An interview with Professor Iokibe Kaoru of the Faculty of Law and Graduate Schools for Law and Politics, the University of Tokyo

Interviewer : Yijiang Zhong (Institute for Advanced Studies on Asia)

Iokibe Kaoru, Professor of Law and Graduate Schools for Law and Politics

Thank you for agreeing to the interview today, Prof. Iokibe. I would like to ask three main questions. First, could you introduce your field of research and then discuss the situation of Japanese Studies, broadly defined, at the University of Tokyo from the perspective of your research.

My field of specialization is Japanese political and diplomatic history, focusing on diplomacy and domestic politics of the Meiji period. My first book looked at how opposition parties capable of bringing about government change were organized in the Meiji and Taisho periods. The second book is a history of treaty revision which examines how the unequal treaties Japan signed at the end of the Tokugawa period were revised.
  I am also interested in several other topics. My current, most important project is the history of Japan-German relations. The Historiographical Institute of the University of Tokyo has collected a great number of Japan-related historical documents from Europe and the U.S., the collection of documents from erstwhile eastern Germany is not yet large. It is not only because of the Cold War, but also it took a lot of efforts to follow up which document was integrated to which archive after the end of the Cold War. I am now scanning documents there and make them publicly available in Japan.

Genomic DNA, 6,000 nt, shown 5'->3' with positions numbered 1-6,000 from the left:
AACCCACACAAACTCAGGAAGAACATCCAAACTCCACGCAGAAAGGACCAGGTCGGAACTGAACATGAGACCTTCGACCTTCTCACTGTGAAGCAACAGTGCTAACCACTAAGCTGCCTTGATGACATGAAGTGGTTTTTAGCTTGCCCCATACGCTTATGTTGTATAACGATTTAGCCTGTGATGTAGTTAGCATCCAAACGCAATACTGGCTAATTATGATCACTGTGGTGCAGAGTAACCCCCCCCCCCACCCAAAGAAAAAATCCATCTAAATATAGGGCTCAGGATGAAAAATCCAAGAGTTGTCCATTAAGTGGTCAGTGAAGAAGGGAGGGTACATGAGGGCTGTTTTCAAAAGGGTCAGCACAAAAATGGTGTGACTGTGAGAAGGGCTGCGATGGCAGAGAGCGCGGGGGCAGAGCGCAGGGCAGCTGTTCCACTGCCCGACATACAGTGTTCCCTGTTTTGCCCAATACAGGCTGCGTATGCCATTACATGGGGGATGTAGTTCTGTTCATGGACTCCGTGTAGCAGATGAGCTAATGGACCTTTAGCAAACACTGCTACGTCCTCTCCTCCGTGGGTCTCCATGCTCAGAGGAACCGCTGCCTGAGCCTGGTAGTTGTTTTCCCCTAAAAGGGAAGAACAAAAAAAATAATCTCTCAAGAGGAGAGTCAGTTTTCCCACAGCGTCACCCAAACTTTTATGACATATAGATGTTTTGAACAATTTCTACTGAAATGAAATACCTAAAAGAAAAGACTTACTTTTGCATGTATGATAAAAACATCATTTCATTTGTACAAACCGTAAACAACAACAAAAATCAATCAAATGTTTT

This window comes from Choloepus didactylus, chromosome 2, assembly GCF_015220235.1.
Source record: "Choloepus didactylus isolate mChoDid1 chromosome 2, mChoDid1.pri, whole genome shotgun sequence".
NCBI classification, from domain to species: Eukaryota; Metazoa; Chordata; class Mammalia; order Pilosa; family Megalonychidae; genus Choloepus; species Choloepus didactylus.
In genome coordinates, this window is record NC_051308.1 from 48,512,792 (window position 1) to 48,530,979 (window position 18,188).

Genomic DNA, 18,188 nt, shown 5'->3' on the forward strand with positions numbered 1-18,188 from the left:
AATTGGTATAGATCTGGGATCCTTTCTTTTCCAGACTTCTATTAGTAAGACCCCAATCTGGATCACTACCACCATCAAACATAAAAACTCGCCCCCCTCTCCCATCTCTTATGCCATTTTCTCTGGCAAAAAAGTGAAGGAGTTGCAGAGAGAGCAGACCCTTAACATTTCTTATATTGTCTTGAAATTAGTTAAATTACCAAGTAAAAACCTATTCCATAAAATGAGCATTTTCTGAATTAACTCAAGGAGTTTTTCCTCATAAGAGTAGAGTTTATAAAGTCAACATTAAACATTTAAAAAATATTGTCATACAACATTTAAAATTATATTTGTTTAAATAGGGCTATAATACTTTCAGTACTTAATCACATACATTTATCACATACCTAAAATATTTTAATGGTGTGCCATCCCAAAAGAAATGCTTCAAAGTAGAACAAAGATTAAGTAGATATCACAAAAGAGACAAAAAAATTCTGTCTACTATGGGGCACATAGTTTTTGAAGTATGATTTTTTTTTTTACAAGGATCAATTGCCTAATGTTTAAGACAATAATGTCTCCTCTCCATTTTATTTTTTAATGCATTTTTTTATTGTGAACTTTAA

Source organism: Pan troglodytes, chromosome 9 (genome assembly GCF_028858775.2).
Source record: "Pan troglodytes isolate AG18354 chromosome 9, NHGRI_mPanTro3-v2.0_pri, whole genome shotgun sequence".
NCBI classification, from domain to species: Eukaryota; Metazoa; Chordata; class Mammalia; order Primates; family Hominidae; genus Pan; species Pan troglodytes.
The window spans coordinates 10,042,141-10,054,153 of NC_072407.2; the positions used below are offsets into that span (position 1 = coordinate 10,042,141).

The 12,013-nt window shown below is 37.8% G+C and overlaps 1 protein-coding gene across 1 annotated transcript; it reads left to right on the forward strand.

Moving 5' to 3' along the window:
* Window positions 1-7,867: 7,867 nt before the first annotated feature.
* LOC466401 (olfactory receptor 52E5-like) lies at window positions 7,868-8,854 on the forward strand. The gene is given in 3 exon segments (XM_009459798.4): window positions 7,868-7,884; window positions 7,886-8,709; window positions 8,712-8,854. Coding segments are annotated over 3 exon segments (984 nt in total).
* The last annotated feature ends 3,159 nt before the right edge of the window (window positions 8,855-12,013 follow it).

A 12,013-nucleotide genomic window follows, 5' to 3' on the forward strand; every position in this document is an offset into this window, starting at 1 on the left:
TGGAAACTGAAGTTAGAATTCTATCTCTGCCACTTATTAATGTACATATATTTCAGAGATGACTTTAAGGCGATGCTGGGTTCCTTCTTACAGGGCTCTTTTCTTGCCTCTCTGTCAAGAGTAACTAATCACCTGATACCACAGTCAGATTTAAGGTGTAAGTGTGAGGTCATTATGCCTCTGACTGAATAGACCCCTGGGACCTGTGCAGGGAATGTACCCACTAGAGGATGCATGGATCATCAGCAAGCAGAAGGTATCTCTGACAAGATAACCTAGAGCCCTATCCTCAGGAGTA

At the same time, I am interested in the history of villages in Japan. I am thinking about how to take up the political history of villages not as entities requesting government subsidy, given that interest politics are no longer functioning in Japan as it used to be, but as communities of real life. Intellectuals who served as mediation between actual village social life and politics such as Fukuchi Ouchi (1841-1906) are fascinating. I am also studying Yoshino Sakuzo.